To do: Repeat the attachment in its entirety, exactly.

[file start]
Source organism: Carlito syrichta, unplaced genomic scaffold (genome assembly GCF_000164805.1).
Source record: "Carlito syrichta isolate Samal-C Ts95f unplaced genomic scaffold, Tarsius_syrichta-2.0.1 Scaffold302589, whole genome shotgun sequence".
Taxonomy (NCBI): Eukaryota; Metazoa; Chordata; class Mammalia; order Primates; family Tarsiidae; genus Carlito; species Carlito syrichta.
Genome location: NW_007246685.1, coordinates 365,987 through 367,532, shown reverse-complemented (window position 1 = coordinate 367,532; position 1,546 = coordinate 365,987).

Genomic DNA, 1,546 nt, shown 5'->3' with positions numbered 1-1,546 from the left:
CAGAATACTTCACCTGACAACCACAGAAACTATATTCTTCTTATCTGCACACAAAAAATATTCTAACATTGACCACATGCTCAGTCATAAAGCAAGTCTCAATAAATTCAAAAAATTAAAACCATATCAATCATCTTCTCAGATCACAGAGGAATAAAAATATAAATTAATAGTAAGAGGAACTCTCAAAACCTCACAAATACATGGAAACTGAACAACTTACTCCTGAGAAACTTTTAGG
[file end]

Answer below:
Source organism: Carlito syrichta, unplaced genomic scaffold (genome assembly GCF_000164805.1).
Source record: "Carlito syrichta isolate Samal-C Ts95f unplaced genomic scaffold, Tarsius_syrichta-2.0.1 Scaffold302589, whole genome shotgun sequence".
Taxonomy (NCBI): Eukaryota; Metazoa; Chordata; class Mammalia; order Primates; family Tarsiidae; genus Carlito; species Carlito syrichta.
Genome location: NW_007246685.1, coordinates 365,987 through 367,532, shown reverse-complemented (window position 1 = coordinate 367,532; position 1,546 = coordinate 365,987).

Genomic DNA, 1,546 nt, shown 5'->3' with positions numbered 1-1,546 from the left:
CAGAATACTTCACCTGACAACCACAGAAACTATATTCTTCTTATCTGCACACAAAAAATATTCTAACATTGACCACATGCTCAGTCATAAAGCAAGTCTCAATAAATTCAAAAAATTAAAACCATATCAATCATCTTCTCAGATCACAGAGGAATAAAAATATAAATTAATAGTAAGAGGAACTCTCAAAACCTCACAAATACATGGAAACTGAACAACTTACTCCTGAGAAACTTTTAGG